Tuesday, March 26, 2013

The Ghost of Catherine Howard

Catherine Howard became the fifth wife of the Tudor King Henry VIII. She was born in 1521 into a prestigious Catholic family. Her first cousin Anne Boleyn, the niece of the Duke of Norfolk, was King Henry VIII’s second wife. Unfortunately, Catherine's fate was to be similar to her cousins. 

Catherine’s mother died when she was young, so she was sent to live in the house of Agnes, with the Dowager Duchess who basically ignored her. Her education was neglected, and she could barely read or write.

Catherine Howard

Because of this neglect, Catherine had freedom most young woman of noble birth at that time were not allowed. She became flirtatious and impetuous, which resulted in illicit relationships with young men. Catherine had a tie at the age of 15 with her music teacher, Henry Mannox. She then took a gentleman’s usher by the name Francis Dereham as her first lover. 

When the Dowager was informed of Catherine’s behavior she was horrified. Instead of blaming herself she had Catherine whipped. The Duke of Norfolk decided that his young niece who was admired for her beauty should be sent to court to advance the families’ fortunes.

She was sent to Hampton Court to be a lady-in-waiting. Just as the Duke had hoped she attracted the eye of King Henry VIII. Henry became obsessed with Catherine. Thinking she was all that was pure and good, he started to think of her as his “rose without thorn.” Catherine was indeed sweet and kind, but she was not innocent. At first, she didn’t mind the difference in their ages--she was 19 he was 49. She liked the beautiful clothes and jewels that Henry provided.

Catherine married Henry in 1540. But it wasn’t long before her soiled past started to catch up with her. She was forced to give former members of the Dowager Duchesses’ household positions at Court in return for their silence. 

Not long after her marriage, still promiscuous, Catherine started a new affair. A young courtier, Thomas Culpepper whose duties were to attend to all of Henry’s special needs, became her lover. Jane Rochford a lady-in waiting who had played a part in Queen Anne Boleyn’s downfall encouraged this affair between Catherine and Culpepper. 

Their affair quickly became known at court. At first, Henry would not listen to these rumors. But the Protestant Archbishop of Canterbury, Thomas Cranmer built a case against the young Catholic Queen. His evidence included information about her affairs while at Agnes and love letters that she had written to Culpepper. 

Henry devastated banned Catherine from his presence and ordered she be arrested. Catherine was confined to her apartments at Hampton Court for adultery.

She escaped at one point and tried to find Henry to plead for her life. But she was dragged back screaming to her rooms. Catherine’s former lovers, Mannox, Dereham, and Culpepper were tortured and executed. She passed their gruesome impaled heads on London Bridge on her way to the Tower of London. She was beheaded in February of 1542 at the age of 21.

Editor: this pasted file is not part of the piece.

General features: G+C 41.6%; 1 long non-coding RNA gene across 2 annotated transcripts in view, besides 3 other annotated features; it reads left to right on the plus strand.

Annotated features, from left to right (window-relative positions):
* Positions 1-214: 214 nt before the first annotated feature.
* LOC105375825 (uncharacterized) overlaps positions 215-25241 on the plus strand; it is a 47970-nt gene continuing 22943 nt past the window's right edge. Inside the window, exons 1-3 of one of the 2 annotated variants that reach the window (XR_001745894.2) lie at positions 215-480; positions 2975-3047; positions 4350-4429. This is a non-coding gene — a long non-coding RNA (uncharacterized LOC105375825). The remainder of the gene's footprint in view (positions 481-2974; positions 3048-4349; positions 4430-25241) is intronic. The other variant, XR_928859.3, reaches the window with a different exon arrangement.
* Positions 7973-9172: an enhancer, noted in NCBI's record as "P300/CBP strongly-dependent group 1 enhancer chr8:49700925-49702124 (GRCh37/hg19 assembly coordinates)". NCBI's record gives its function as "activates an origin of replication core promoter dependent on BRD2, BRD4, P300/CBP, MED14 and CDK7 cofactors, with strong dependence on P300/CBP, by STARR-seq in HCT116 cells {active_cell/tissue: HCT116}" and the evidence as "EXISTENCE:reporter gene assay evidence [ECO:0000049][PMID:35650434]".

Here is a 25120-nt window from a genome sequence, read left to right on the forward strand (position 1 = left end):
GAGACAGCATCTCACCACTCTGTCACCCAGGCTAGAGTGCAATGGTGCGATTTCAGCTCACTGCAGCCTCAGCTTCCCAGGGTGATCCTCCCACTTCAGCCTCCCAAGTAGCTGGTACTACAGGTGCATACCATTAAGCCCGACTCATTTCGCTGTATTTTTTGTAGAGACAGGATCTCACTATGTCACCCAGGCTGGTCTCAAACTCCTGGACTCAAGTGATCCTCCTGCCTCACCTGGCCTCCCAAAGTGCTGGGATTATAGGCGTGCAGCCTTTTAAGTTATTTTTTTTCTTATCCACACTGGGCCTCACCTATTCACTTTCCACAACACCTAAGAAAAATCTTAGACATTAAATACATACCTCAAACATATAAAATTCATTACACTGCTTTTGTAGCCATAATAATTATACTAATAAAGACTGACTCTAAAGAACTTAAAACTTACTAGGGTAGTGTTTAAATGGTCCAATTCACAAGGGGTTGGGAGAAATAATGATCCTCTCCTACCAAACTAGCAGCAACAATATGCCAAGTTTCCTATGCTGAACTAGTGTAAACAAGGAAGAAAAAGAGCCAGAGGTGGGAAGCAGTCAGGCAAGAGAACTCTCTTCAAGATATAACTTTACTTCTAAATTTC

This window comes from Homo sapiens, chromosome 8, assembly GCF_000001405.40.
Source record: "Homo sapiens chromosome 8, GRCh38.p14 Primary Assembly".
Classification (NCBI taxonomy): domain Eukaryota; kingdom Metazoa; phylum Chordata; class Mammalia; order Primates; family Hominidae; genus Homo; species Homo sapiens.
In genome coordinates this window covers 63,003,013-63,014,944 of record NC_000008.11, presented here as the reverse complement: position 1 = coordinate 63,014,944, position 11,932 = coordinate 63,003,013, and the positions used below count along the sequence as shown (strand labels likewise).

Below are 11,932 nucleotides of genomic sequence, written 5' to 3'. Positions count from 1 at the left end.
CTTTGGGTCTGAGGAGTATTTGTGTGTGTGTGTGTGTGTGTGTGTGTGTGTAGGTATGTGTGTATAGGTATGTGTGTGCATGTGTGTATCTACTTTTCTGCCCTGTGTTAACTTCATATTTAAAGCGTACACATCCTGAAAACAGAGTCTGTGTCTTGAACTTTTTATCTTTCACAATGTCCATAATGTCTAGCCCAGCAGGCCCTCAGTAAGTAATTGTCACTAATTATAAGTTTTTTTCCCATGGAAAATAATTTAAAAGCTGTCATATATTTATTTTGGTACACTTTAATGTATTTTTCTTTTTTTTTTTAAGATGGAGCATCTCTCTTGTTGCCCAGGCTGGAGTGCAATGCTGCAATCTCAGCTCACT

After the executioner chopped off her head with an ax, he held it up for the crowd to see. She would have remained alive for eight seconds after her head was removed from her body because it takes that long for the lack of oxygen to cause unconsciousness and death. So Catherine most likely saw her own headless body when this was done.

Catherine Howard’s ghost haunts two places. She is seen in the area where she was kept awaiting execution at the Tower of London and at Hampton Court Palace where she lived with King Henry VIII. 

Her ghost has become known as "The Screaming Lady of the Haunted Gallery."

Since her death, she has been seen running through the Hampton gallery for it was here she was dragged back to her rooms after attempting to plead for her life. She is known as an anniversary ghost for her apparition is seen in this area on the date she was put under arrest. Her ghostly hand is also seen floating near the portrait of her in this gallery.

Many visitors to this Haunted Gallery over the years have stated that they sensed something not quite right about this area. "Grace- of- favor" residents in nearby apartments report hearing her screams in the gallery. One radio interview that was being conducted in this area had to shut down when their equipment stopped working. 

In 1999, two female visitors to Hampton Court each on separate tours a half hour apart fainted att he same exact spot in this gallery. In 2000 psychologists from the University of Hertfordshire concluded from their investigation that all the witnesses to this activity over the years experienced it in the same areas.

Hampton Court Palace has many other ghosts that haunt it as well. In future posts, I will share their stories. Even King Henry VIII’s ghost has been seen but not at Hampton Court. His spirit is seen at Windsor Castle.

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